Doctors Replace Indigenous Valve, First of Its Kind in Rajasthan
Eternal Hospital, Jaipur
Doctors at a city-based hospital performed a Transcatheter Aortic Valve Replacement (TAVR), the procedure was the first in North India to be performed with Indian TAVR technology. This technology is the first ever indigenously designed and manufactured transcatheter heart valve and has recently been made commercially available. Tulsi, a 72-year-old from Goa, was diagnosed with aortic stenosis a few months back. Her daily life was hampered when she started having difficulties in walking, experienced shortness of breath and inability to do even light physical activities. These symptoms worsened and she became wheel-chair bound. Her family doctor detected that she was suffering from aortic stenosis that needed a valve replacement surgery and referred him Jaipur. “When she came here, her condition was acute which could not be treated with medications. Traditionally, open-heart surgery is the treatment for aortic stenosis but it is not suitable and recommended for high-risk patients including elders,” Dr Ravinder Singh Rao, Interventional Cardiologist and Director, TAVR Program at Eternal Hospital said. “Moreover, with other health conditions like rheumatoid arthritis and peripheral vascular disease, open-heart surgery was not an option. So we decided to perform this procedure using the Indian technology,” he added. Telling about the Indian technology, Dr Rao said, “The Indian TAVR technology has been backed by ample clinical data. As one of the Principal Investigators of the clinical trials for this technology, I can say that it has led to improved and positive patient outcomes. The technology is associated with zero new pacemaker implantation rates post procedure and faster recovery. The valve is effective in relieving the patient’s symptoms and reducing the death and hospitalization from aortic stenosis.”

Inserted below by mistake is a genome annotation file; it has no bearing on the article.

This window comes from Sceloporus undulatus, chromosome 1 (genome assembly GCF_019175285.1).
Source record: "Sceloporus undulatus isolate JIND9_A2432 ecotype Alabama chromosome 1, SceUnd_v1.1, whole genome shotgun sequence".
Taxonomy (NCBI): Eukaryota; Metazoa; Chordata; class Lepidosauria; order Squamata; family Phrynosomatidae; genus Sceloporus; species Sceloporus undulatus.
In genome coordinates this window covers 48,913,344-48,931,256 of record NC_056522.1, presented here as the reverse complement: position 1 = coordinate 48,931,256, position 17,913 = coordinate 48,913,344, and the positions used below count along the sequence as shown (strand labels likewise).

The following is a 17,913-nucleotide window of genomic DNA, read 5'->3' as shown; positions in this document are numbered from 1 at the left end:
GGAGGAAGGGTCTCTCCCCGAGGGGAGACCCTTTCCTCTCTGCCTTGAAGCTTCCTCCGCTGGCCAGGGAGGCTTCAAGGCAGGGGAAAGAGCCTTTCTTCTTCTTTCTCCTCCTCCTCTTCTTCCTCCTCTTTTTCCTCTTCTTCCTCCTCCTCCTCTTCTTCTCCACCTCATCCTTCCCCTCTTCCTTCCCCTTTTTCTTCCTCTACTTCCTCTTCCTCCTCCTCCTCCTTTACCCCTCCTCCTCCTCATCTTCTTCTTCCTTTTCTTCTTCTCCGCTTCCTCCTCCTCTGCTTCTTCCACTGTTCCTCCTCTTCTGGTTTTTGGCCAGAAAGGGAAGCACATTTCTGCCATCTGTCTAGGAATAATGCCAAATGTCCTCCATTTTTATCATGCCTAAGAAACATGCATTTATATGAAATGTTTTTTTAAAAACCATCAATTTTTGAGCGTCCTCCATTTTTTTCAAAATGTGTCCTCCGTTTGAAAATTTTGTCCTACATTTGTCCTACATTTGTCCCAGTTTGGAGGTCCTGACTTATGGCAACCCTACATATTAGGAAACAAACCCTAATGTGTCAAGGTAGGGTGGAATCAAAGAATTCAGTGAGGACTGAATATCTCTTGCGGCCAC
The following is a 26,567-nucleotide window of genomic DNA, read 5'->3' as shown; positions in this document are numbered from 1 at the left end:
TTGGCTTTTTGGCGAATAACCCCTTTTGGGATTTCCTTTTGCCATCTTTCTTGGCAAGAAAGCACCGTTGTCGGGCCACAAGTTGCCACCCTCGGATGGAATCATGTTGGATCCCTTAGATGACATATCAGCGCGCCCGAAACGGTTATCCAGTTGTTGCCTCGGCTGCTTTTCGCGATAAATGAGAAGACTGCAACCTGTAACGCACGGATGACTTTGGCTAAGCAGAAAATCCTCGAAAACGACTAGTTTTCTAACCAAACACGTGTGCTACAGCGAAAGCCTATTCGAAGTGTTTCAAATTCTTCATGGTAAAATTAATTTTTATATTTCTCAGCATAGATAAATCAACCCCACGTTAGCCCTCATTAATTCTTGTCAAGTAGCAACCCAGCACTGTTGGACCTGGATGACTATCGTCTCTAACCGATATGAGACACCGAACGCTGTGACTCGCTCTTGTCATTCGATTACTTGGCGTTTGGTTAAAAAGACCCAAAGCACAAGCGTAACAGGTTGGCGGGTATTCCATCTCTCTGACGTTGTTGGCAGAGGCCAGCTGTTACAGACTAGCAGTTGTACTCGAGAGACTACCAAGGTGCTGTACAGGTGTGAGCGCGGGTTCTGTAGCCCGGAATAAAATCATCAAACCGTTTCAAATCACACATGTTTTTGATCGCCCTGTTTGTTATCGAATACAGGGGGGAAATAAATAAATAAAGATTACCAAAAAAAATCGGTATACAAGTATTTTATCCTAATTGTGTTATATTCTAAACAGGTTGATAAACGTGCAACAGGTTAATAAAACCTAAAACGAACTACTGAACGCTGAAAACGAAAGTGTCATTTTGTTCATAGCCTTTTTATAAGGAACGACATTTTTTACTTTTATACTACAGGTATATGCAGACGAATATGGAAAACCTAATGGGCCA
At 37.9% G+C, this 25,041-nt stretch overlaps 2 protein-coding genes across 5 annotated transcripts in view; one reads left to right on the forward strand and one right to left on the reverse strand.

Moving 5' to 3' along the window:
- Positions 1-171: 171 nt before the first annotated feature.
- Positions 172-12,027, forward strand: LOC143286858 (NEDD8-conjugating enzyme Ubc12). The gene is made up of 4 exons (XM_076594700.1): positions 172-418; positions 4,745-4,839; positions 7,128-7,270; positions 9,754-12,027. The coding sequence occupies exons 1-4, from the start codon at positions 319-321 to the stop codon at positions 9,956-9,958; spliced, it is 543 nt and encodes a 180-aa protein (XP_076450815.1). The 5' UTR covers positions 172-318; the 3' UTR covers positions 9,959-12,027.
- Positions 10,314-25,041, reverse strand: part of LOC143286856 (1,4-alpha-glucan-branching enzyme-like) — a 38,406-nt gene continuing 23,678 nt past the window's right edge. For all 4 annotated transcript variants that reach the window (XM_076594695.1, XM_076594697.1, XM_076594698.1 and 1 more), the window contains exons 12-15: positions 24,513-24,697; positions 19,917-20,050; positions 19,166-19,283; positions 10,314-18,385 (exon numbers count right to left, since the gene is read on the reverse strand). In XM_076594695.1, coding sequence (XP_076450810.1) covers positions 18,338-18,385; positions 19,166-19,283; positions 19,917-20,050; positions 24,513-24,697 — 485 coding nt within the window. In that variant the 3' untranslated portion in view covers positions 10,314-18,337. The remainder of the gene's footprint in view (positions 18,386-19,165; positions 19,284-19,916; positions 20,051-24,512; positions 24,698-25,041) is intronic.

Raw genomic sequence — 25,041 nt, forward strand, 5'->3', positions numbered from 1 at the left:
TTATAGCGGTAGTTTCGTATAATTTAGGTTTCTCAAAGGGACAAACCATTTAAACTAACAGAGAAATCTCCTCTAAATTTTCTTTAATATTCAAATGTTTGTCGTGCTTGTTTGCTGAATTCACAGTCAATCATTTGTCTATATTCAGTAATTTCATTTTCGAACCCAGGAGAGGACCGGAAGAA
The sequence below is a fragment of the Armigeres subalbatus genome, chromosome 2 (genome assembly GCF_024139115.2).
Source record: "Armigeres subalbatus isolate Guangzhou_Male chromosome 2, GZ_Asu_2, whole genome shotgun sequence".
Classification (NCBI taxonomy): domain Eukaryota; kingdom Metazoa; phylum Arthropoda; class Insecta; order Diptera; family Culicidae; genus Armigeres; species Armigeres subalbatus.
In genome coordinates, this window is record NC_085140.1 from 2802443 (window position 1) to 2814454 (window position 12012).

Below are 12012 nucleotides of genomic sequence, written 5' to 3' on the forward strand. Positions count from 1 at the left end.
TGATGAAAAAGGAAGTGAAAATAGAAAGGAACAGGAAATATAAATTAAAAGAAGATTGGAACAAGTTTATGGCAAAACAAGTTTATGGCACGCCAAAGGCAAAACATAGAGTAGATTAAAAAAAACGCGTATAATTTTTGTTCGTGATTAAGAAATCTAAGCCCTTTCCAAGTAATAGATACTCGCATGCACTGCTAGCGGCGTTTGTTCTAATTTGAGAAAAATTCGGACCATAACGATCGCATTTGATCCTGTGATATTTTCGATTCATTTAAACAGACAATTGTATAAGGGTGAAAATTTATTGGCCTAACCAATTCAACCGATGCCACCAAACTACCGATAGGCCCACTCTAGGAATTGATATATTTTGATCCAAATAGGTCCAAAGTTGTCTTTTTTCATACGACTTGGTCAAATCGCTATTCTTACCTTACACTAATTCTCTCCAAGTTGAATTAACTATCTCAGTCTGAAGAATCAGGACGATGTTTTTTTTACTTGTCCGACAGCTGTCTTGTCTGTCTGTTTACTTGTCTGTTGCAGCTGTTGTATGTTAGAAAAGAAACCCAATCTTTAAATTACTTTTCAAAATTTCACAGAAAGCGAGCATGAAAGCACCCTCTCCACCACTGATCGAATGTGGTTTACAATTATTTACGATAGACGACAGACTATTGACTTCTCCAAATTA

Doctors conducted a CT scan and angiography to determine the accurate size of the valve to be replaced. After that, a new valve was replaced over the diseased valve through the femoral artery. “In addition, we used a special expandable tube to replace the valve which allowed us to deliver the valve even in smaller size vessel,” said Dr Rao.
Transcatheter Aortic Valve Replacement (TAVR) technique has been presented as a treatment modality for patients who are unwilling to undergo an open-heart surgery or at a risk for open heart surgery. This minimally invasive procedure involves placement of a new valve over the patient’s diseased valve via a catheter inserted through the femoral artery (large artery in groin).